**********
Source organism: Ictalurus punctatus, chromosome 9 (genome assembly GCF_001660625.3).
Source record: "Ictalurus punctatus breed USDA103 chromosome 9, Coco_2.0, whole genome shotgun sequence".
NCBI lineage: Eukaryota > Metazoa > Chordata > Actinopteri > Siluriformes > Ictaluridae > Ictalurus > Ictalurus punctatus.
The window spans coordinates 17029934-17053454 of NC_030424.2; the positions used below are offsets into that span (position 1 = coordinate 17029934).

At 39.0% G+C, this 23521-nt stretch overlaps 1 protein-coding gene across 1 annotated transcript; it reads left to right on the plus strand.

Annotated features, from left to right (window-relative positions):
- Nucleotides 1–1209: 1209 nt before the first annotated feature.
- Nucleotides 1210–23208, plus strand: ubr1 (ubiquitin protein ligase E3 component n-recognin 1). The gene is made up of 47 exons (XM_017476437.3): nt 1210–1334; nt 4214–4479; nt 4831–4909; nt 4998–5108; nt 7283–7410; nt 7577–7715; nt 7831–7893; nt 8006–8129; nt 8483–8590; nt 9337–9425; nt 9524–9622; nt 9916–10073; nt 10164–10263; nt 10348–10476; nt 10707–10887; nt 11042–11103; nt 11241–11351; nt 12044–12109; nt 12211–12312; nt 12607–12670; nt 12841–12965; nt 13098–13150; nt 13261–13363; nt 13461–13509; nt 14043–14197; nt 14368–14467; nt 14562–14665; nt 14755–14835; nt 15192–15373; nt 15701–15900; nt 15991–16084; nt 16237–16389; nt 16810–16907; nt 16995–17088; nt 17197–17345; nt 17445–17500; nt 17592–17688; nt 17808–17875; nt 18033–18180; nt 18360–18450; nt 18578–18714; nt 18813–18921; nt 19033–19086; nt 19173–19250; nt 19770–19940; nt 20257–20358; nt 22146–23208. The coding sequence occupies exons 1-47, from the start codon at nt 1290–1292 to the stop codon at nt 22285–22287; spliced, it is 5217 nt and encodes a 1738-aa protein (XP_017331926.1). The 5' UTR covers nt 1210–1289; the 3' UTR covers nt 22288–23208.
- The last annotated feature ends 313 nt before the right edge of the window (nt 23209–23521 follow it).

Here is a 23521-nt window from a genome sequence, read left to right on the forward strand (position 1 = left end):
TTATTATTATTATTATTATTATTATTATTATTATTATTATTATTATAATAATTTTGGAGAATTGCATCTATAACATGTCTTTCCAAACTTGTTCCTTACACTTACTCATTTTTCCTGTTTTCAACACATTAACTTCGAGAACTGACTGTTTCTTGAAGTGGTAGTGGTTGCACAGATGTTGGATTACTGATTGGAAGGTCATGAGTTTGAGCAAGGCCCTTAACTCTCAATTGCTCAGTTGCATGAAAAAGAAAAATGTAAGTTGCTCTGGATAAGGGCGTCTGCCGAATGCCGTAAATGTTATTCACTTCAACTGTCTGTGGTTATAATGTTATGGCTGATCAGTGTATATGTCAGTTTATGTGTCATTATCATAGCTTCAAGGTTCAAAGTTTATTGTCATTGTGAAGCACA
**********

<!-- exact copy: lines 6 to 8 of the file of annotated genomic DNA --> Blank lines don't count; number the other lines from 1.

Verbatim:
Annotated features, from left to right (window-relative positions):
- Nucleotides 1–1209: 1209 nt before the first annotated feature.
- Nucleotides 1210–23208, plus strand: ubr1 (ubiquitin protein ligase E3 component n-recognin 1). The gene is made up of 47 exons (XM_017476437.3): nt 1210–1334; nt 4214–4479; nt 4831–4909; nt 4998–5108; nt 7283–7410; nt 7577–7715; nt 7831–7893; nt 8006–8129; nt 8483–8590; nt 9337–9425; nt 9524–9622; nt 9916–10073; nt 10164–10263; nt 10348–10476; nt 10707–10887; nt 11042–11103; nt 11241–11351; nt 12044–12109; nt 12211–12312; nt 12607–12670; nt 12841–12965; nt 13098–13150; nt 13261–13363; nt 13461–13509; nt 14043–14197; nt 14368–14467; nt 14562–14665; nt 14755–14835; nt 15192–15373; nt 15701–15900; nt 15991–16084; nt 16237–16389; nt 16810–16907; nt 16995–17088; nt 17197–17345; nt 17445–17500; nt 17592–17688; nt 17808–17875; nt 18033–18180; nt 18360–18450; nt 18578–18714; nt 18813–18921; nt 19033–19086; nt 19173–19250; nt 19770–19940; nt 20257–20358; nt 22146–23208. The coding sequence occupies exons 1-47, from the start codon at nt 1290–1292 to the stop codon at nt 22285–22287; spliced, it is 5217 nt and encodes a 1738-aa protein (XP_017331926.1). The 5' UTR covers nt 1210–1289; the 3' UTR covers nt 22288–23208.